However, Canon do make this little beastie. It’s the cheapest lens they make for their SLRs, and the cost is reflected in the build quality. Compared to the big and really quite heavy 17-85mm, it’s very small and light, and has a very plastic feel to it. Even the lens mount is made of plastic rather than metal as on the more expensive lens. And the focus ring is a very small thing indeed.

But, and it’s a big but, what we have here is a 50mm prime lens with a maximum aperture of f/1.8 for around £65. I read a lot of reviews before buying it, and the consensus seemed to be that it’s optically pretty damn good, and that so long as you’re not rough with your toys, the build quality isn’t really an issue. Canon do make more substantial wide aperture lenses at significantly higher prices, so if you need something more robust, you can ignore this lens.

Now I can see I’ve lost some of my readers already, so I’ll explain a few things in distinctly non-technical terms[3].


What’s that then? A prime lens is quite simply one with a fixed focal length, in this case 50mm. Unlike a zoom lens, if you want to get closer to something, you’re going to have to move yourself and your camera rather than turning the zoom ring. This might sound like it’s not a Good Thing, but optics are funny. To get a lens to perform well throughout its zoom range turns out to be tricky, and in general, a lens made for a fixed focal length will produce a better image.

f what?

OK, I’ll keep this simple[5]. Those f numbers are a measure of how wide the hole is that lets light onto the camera’s sensor. The lower the number, the wider the hole. The wider the hole, the more light gets in, which means that you need to open the shutter for less time in the same lighting conditions. Also, a wider aperture, as the hole is more usually known, means you get a shallower depth of field.

Depth? What’s this about fields?

Depth of field is the proper name for describing how much of the image is in focus. A deep depth of field means that pretty much everything from very close to as far as you can see is sharp. A shallow depth of field means that the actual subject should be sharp, but closer and more distant objects will be blurry. This is often just what you want – it’s a common style for portraits, and can produce some really interesting images.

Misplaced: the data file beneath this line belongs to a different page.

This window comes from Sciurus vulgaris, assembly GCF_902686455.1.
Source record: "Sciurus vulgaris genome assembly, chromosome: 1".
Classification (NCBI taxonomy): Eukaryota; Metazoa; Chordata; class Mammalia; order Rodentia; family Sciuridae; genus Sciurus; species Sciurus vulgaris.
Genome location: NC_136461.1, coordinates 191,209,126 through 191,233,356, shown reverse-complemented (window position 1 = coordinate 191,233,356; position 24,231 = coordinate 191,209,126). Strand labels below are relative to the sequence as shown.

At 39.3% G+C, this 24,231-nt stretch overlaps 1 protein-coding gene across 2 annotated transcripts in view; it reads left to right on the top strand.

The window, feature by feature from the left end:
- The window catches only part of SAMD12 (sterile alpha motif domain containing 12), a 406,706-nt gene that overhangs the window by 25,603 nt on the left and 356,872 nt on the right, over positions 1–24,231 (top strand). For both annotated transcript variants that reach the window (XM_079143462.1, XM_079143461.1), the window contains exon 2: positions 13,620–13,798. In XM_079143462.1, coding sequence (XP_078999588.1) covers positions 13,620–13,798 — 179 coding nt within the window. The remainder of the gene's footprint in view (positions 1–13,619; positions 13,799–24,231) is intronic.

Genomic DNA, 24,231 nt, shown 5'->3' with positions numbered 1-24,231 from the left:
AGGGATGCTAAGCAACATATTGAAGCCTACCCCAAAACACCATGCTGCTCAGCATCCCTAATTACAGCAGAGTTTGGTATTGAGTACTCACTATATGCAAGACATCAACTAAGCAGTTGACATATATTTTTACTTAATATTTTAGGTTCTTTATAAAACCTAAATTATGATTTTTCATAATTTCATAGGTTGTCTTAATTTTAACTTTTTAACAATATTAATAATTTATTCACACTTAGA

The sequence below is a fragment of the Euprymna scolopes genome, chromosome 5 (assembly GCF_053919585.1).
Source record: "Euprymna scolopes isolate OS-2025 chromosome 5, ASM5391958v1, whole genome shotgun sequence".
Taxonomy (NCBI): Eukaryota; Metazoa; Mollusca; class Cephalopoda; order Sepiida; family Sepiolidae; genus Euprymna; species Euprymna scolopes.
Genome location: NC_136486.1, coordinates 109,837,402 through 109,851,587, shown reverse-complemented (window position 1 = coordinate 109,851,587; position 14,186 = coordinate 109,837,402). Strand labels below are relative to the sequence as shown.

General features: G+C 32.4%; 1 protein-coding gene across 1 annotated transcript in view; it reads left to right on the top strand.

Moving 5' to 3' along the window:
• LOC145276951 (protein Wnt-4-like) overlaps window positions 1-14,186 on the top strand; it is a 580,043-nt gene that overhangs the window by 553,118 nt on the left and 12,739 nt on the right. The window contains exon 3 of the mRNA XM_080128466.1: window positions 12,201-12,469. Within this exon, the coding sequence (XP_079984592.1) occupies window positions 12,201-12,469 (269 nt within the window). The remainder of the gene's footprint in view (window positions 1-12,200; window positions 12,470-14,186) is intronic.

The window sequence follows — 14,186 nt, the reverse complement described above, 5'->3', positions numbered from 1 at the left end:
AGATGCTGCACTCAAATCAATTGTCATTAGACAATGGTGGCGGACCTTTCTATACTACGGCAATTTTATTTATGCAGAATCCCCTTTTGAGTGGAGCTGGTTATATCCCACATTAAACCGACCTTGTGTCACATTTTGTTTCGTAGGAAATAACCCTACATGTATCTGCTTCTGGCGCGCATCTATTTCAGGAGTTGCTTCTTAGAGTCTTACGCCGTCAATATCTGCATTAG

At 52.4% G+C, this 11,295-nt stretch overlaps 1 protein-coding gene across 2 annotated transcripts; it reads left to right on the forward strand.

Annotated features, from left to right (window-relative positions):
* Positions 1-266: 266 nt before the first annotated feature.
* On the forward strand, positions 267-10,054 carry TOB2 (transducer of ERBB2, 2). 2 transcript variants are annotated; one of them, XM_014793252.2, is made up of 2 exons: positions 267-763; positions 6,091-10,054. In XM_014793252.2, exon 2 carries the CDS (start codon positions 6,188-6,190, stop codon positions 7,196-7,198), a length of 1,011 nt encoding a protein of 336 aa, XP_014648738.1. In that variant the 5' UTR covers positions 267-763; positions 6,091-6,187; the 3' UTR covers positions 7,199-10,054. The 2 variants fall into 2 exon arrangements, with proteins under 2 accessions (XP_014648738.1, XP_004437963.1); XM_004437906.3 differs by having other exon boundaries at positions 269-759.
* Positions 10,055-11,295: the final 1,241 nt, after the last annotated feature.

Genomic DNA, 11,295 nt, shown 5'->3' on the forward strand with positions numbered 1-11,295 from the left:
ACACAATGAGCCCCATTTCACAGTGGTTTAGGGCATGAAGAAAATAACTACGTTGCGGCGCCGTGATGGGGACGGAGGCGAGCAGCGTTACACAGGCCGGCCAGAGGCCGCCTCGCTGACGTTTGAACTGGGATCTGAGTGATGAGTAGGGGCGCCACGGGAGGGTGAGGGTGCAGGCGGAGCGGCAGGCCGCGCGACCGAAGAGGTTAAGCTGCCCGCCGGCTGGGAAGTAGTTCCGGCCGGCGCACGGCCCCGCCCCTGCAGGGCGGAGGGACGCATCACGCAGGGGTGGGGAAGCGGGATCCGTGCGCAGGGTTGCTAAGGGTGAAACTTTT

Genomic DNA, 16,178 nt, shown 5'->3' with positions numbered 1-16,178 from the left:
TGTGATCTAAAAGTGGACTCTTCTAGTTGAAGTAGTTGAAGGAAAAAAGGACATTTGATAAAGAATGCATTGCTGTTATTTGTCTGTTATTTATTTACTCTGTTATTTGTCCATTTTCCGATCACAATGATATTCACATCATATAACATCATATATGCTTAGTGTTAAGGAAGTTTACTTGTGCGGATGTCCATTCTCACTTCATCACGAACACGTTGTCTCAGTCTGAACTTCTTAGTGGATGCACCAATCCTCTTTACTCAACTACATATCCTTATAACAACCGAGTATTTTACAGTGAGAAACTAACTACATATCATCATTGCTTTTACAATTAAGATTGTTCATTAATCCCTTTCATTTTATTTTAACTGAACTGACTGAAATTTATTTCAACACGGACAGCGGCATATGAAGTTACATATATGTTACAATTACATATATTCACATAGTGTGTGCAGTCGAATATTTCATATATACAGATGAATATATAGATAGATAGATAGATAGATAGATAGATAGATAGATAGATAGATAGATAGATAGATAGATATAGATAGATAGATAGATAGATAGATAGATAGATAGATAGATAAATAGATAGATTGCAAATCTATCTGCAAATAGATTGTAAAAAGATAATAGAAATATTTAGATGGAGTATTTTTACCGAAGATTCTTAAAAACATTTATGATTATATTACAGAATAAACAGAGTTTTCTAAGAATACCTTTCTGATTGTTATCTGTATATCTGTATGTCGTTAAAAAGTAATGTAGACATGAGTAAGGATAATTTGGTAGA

Anyway, understanding all that, I decided that my camera had been very good, and it was time I bought it a present. I shopped around a bit, and at the time, Amazon had the best price I could find, especially with the free delivery option. So I ordered it on Tuesday, and it was delivered to the office on Thursday while I was in London. I took it out for a walk on Friday, and had some fun, the results of which will appear once I’ve sorted through them.

So far, though, I’m quite impressed. It’ll never replace the 17-85mm as my main walking around lens, but I do plan to make more use of it. It was interesting to have to take a different approach to my photography – having to move closer to something (or further away) to frame the image I wanted was quite different from my usual approach. OK, I usually move around, but not that much. Not a bad thing at all, and it definitely encourages me to think more about what I’m trying to do, which might just improve my photography. Which would be a Good Thing. It was also fun playing with that wide aperture, stopping it down a bit from time to time, but mostly leaving it wide open.

[1] Hint: click on Gallery in the heading
[2] Prehistoric link removed
[3] More photographical readers[4] may wish to look away, or laugh…
[4] Hi Sam :wave:
[5] Only way I’ll understand it :lol: